On the Internet no one knows where or when you took this photo of a dog. Images can be reused and remixed online without leaving a trace, which is useful for those trying to spice up their Instagram feed, but also purveyors of misinformation.
A prototype app from San Diego-based startup Truepic aims to make smartphone photos and videos more reliable. Truepic worked with mobile chip maker Qualcomm to add a new mode to a smartphone’s camera that securely marks images with the time and location of their capture, allowing others to verify the correct one. faith of an image or a video. It could help a newsroom covering an ongoing disaster, such as a hurricane, decide whether to trust social media content claiming to show the damage.
The new feature is designed to support a digital imaging standard developed by a group called the Content Authenticity Initiative which includes Twitter, Adobe and The New York Times. This system will allow images and videos to be tagged with cryptographically encoded information about where and how they were captured. Any changes will leave a trace, allowing news outlets or others to track the lifespan of images they create or obtain from others.
This nascent standard will only have influence if people actually use it. Adobe has said it will build support into its flagship image enhancer, Photoshop, and the Times plans to test how photojournalists and editors can use the technology. The project by Truepic and Qualcomm is the first demonstration of how the schematic could be integrated into hardware. âWe think the way to distribute it is to make it a native feature of the app that people use on their device,â says Sherif Hanna, vice president of Truepic.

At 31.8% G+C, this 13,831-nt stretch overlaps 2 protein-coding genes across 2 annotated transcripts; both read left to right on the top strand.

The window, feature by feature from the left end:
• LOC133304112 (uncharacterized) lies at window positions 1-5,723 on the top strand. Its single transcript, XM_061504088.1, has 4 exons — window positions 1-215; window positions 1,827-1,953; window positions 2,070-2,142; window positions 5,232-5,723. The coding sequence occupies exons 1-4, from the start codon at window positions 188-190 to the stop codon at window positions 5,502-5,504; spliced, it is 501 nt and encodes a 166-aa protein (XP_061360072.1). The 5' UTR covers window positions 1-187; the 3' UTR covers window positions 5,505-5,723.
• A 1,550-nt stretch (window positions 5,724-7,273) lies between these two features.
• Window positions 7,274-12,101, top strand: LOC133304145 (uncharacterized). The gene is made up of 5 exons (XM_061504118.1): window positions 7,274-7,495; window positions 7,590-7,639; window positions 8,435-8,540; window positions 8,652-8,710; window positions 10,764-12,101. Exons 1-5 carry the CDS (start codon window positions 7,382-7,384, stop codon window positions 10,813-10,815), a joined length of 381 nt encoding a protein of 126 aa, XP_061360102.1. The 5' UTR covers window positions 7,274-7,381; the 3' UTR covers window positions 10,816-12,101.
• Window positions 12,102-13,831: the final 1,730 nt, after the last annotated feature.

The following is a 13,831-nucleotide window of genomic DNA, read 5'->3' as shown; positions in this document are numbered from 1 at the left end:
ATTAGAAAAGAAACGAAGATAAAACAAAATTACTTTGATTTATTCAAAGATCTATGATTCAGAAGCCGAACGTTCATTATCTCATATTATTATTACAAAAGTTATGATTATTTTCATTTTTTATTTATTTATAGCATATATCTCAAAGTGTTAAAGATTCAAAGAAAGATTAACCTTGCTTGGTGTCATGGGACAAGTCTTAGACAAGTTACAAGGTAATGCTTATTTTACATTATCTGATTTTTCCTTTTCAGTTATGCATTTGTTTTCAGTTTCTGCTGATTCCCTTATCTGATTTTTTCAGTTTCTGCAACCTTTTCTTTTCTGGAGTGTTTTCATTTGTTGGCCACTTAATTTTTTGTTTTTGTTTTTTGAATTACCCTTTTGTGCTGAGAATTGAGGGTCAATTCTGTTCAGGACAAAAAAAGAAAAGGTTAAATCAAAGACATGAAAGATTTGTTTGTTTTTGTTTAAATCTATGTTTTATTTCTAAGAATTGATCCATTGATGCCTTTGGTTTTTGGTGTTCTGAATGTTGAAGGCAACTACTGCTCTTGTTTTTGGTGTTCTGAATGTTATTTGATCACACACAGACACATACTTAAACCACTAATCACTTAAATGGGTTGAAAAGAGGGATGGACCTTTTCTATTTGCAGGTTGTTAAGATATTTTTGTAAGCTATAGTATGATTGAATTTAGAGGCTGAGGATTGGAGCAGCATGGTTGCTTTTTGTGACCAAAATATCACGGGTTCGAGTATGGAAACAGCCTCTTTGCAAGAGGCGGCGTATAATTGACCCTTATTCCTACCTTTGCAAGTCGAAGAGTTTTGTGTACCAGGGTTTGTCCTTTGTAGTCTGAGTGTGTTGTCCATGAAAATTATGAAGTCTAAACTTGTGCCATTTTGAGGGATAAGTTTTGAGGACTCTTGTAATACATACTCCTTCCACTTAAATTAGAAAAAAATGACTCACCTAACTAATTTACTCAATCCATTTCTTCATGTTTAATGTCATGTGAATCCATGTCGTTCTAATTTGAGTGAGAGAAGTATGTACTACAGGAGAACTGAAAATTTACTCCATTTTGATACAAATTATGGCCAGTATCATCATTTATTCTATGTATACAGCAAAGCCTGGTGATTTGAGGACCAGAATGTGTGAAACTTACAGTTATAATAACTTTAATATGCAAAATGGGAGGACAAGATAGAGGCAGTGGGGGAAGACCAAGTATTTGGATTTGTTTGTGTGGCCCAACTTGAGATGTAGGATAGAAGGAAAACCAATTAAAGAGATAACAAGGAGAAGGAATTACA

The collaboration could be influential, as Qualcomm chips power Android smartphones from top brands, including Samsung. Manvinder Singh, vice president of Qualcomm, says device makers can incorporate the technology into future designs built on the company’s chips. âThere is interest,â Singh says, although he refuses to name any companies. Support for a similar function on Apple devices would require a separate implementation, given the company’s custom-designed silicon chips.
The photo tagging code developed by Truepic runs in the secure area of ââthe processor of a device that handles tasks such as processing payments or fingerprint scans. When a person puts the camera in secure mode, the pixels bypass the device’s operating system to protect them from tampering. A person using the device can take photos and videos as usual. The system offers great certainty that a photo was “created by light, not by some editing tool or AI,” Hanna explains.